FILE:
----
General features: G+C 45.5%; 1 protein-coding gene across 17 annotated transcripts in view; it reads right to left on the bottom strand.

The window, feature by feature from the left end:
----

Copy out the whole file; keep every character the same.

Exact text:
General features: G+C 45.5%; 1 protein-coding gene across 17 annotated transcripts in view; it reads right to left on the bottom strand.

The window, feature by feature from the left end: